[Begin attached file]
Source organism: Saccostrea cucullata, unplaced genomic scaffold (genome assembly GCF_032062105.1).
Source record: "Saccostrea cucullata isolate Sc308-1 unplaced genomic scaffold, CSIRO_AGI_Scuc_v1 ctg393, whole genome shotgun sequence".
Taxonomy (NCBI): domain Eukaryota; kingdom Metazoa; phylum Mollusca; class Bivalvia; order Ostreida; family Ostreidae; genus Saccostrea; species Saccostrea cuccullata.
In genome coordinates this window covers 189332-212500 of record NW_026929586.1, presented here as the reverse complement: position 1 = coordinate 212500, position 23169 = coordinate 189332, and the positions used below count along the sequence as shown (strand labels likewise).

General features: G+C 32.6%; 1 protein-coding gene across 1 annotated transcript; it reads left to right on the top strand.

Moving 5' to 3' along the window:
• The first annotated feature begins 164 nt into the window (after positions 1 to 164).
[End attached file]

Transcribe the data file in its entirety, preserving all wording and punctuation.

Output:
Source organism: Saccostrea cucullata, unplaced genomic scaffold (genome assembly GCF_032062105.1).
Source record: "Saccostrea cucullata isolate Sc308-1 unplaced genomic scaffold, CSIRO_AGI_Scuc_v1 ctg393, whole genome shotgun sequence".
Taxonomy (NCBI): domain Eukaryota; kingdom Metazoa; phylum Mollusca; class Bivalvia; order Ostreida; family Ostreidae; genus Saccostrea; species Saccostrea cuccullata.
In genome coordinates this window covers 189332-212500 of record NW_026929586.1, presented here as the reverse complement: position 1 = coordinate 212500, position 23169 = coordinate 189332, and the positions used below count along the sequence as shown (strand labels likewise).

General features: G+C 32.6%; 1 protein-coding gene across 1 annotated transcript; it reads left to right on the top strand.

Moving 5' to 3' along the window:
• The first annotated feature begins 164 nt into the window (after positions 1 to 164).